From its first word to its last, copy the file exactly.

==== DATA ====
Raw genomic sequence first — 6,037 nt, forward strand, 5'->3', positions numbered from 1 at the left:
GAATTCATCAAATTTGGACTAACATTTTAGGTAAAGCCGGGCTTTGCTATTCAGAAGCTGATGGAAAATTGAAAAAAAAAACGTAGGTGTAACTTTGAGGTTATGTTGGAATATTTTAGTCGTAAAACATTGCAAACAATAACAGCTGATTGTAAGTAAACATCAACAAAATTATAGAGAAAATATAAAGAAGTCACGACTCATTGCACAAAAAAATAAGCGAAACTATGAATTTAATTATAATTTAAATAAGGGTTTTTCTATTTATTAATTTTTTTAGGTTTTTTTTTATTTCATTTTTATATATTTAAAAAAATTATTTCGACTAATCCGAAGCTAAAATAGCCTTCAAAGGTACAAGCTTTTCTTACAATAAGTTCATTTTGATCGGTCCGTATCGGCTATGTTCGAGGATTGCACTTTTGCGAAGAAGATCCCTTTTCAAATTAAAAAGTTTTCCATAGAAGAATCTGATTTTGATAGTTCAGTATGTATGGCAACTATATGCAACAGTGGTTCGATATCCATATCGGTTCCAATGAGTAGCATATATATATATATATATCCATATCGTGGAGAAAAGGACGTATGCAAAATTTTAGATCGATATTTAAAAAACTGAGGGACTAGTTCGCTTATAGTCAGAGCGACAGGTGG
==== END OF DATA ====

Raw genomic sequence first — 6,037 nt, forward strand, 5'->3', positions numbered from 1 at the left:
GAATTCATCAAATTTGGACTAACATTTTAGGTAAAGCCGGGCTTTGCTATTCAGAAGCTGATGGAAAATTGAAAAAAAAAACGTAGGTGTAACTTTGAGGTTATGTTGGAATATTTTAGTCGTAAAACATTGCAAACAATAACAGCTGATTGTAAGTAAACATCAACAAAATTATAGAGAAAATATAAAGAAGTCACGACTCATTGCACAAAAAAATAAGCGAAACTATGAATTTAATTATAATTTAAATAAGGGTTTTTCTATTTATTAATTTTTTTAGGTTTTTTTTTATTTCATTTTTATATATTTAAAAAAATTATTTCGACTAATCCGAAGCTAAAATAGCCTTCAAAGGTACAAGCTTTTCTTACAATAAGTTCATTTTGATCGGTCCGTATCGGCTATGTTCGAGGATTGCACTTTTGCGAAGAAGATCCCTTTTCAAATTAAAAAGTTTTCCATAGAAGAATCTGATTTTGATAGTTCAGTATGTATGGCAACTATATGCAACAGTGGTTCGATATCCATATCGGTTCCAATGAGTAGCATATATATATATATATATCCATATCGTGGAGAAAAGGACGTATGCAAAATTTTAGATCGATATTTAAAAAACTGAGGGACTAGTTCGCTTATAGTCAGAGCGACAGGTGG